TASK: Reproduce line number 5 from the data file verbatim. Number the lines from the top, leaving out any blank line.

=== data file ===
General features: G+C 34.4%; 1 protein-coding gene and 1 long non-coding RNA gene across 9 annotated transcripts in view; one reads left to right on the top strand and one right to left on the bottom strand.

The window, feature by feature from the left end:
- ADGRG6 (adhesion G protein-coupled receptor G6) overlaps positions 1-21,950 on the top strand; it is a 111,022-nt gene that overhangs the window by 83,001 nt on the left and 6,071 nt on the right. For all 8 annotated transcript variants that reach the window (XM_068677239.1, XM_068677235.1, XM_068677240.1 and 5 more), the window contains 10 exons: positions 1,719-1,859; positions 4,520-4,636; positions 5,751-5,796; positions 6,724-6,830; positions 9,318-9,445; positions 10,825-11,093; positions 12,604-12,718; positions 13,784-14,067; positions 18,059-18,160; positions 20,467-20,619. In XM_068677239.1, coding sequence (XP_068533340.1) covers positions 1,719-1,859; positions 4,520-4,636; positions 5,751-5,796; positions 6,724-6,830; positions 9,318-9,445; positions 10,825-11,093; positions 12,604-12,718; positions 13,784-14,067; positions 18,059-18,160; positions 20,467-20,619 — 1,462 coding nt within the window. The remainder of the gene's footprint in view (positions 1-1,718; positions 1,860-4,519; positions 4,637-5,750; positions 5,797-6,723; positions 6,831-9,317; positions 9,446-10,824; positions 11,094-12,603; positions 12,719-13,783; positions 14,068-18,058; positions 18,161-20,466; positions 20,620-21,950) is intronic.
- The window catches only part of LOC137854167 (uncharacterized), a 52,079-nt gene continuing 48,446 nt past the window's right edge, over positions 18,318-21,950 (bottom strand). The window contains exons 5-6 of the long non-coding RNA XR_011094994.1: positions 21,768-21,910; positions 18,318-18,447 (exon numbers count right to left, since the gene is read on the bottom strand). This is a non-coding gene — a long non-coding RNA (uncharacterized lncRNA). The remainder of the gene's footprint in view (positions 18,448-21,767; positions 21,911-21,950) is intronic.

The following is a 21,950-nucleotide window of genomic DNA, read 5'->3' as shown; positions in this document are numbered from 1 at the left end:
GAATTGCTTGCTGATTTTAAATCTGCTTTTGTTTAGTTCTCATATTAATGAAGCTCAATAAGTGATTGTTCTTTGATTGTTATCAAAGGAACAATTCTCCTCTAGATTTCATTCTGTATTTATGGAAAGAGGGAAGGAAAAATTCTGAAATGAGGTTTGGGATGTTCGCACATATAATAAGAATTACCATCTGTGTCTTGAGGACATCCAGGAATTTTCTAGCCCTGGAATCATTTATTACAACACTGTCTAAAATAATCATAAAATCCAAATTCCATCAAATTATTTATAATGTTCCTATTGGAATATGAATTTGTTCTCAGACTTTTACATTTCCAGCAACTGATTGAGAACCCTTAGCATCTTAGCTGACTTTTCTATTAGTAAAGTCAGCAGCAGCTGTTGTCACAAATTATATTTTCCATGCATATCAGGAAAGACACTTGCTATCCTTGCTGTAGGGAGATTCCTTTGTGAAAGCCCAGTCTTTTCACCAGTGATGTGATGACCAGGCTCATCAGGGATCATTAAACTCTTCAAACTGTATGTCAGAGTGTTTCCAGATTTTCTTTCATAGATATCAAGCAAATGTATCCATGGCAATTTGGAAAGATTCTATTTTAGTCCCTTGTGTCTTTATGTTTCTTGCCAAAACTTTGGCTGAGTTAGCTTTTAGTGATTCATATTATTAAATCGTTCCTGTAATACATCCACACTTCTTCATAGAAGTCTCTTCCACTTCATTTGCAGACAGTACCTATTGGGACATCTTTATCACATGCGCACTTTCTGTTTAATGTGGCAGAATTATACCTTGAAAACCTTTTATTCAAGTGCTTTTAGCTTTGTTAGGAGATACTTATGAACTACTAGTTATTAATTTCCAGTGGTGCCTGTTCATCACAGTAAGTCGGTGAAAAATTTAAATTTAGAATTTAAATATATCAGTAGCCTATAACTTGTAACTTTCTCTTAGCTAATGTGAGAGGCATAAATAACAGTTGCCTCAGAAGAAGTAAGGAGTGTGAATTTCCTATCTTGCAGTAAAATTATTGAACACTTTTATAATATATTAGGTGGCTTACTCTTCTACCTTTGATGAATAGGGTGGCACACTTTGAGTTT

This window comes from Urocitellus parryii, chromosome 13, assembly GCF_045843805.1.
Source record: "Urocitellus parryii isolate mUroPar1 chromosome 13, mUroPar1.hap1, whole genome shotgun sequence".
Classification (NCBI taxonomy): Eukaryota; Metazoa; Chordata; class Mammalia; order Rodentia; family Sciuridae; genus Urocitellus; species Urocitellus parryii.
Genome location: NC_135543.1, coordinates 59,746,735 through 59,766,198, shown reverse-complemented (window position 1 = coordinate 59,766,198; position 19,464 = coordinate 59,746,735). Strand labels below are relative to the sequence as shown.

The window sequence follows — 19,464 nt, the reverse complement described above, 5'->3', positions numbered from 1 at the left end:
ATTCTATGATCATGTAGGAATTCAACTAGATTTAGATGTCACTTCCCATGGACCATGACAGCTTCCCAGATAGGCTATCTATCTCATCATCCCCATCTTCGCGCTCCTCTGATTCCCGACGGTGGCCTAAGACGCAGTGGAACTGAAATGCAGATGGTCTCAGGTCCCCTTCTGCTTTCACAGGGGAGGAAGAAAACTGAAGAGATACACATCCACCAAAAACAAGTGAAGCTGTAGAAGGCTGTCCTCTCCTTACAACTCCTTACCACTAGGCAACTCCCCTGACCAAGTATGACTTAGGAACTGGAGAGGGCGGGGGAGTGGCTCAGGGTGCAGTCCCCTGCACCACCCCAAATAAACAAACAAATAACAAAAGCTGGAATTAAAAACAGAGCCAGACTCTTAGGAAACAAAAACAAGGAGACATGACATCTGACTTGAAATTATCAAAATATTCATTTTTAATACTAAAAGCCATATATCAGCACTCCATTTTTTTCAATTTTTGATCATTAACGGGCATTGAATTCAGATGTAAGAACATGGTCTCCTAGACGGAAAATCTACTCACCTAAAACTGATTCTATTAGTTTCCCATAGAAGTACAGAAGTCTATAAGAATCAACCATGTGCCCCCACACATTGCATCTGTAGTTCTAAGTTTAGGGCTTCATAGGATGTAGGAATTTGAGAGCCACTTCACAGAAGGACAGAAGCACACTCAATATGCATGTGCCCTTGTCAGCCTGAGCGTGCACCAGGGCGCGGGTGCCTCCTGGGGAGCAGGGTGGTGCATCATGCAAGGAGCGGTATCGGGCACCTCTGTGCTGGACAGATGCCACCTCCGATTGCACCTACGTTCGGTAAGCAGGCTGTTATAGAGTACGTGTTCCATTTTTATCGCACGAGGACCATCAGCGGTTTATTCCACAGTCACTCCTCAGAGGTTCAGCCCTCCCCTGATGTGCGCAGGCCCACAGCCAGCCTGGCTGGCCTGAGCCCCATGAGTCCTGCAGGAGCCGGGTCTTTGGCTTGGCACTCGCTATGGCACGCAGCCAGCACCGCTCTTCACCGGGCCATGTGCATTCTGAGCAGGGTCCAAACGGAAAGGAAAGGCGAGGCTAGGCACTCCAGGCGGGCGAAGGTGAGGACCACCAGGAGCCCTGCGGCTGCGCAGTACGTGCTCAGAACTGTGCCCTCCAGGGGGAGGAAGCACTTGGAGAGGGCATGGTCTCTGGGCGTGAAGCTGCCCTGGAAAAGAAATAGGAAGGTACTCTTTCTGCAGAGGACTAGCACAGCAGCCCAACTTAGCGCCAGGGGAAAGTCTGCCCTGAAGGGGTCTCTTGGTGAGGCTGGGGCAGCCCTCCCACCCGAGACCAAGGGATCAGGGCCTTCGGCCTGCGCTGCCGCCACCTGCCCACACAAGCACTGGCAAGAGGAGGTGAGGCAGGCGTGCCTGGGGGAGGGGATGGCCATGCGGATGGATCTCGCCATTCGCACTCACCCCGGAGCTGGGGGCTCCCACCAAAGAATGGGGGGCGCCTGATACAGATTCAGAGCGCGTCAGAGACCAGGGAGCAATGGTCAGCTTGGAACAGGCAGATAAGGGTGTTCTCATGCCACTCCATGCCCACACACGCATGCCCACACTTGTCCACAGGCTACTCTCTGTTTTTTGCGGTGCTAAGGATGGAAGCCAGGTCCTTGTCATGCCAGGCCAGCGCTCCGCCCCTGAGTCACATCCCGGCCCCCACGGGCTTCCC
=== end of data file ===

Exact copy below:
The following is a 21,950-nucleotide window of genomic DNA, read 5'->3' as shown; positions in this document are numbered from 1 at the left end: